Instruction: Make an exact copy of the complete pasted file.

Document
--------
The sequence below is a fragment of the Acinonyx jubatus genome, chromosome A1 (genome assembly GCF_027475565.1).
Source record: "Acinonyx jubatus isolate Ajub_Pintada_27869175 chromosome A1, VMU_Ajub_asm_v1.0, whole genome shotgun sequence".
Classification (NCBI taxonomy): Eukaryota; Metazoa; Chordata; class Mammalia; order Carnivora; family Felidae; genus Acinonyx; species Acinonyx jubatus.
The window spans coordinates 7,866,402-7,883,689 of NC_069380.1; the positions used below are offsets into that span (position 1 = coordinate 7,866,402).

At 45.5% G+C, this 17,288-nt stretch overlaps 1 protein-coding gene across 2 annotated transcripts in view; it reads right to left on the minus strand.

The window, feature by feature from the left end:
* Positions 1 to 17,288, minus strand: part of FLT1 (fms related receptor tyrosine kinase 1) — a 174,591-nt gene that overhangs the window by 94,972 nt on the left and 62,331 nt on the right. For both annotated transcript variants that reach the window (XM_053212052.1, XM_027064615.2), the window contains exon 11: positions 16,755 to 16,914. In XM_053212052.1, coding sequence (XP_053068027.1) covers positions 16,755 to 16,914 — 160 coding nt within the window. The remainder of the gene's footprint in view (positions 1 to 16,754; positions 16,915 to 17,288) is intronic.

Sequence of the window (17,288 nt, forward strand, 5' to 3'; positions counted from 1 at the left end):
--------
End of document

The sequence below is a fragment of the Acinonyx jubatus genome, chromosome A1 (genome assembly GCF_027475565.1).
Source record: "Acinonyx jubatus isolate Ajub_Pintada_27869175 chromosome A1, VMU_Ajub_asm_v1.0, whole genome shotgun sequence".
Classification (NCBI taxonomy): Eukaryota; Metazoa; Chordata; class Mammalia; order Carnivora; family Felidae; genus Acinonyx; species Acinonyx jubatus.
The window spans coordinates 7,866,402-7,883,689 of NC_069380.1; the positions used below are offsets into that span (position 1 = coordinate 7,866,402).

At 45.5% G+C, this 17,288-nt stretch overlaps 1 protein-coding gene across 2 annotated transcripts in view; it reads right to left on the minus strand.

The window, feature by feature from the left end:
* Positions 1 to 17,288, minus strand: part of FLT1 (fms related receptor tyrosine kinase 1) — a 174,591-nt gene that overhangs the window by 94,972 nt on the left and 62,331 nt on the right. For both annotated transcript variants that reach the window (XM_053212052.1, XM_027064615.2), the window contains exon 11: positions 16,755 to 16,914. In XM_053212052.1, coding sequence (XP_053068027.1) covers positions 16,755 to 16,914 — 160 coding nt within the window. The remainder of the gene's footprint in view (positions 1 to 16,754; positions 16,915 to 17,288) is intronic.

Sequence of the window (17,288 nt, forward strand, 5' to 3'; positions counted from 1 at the left end):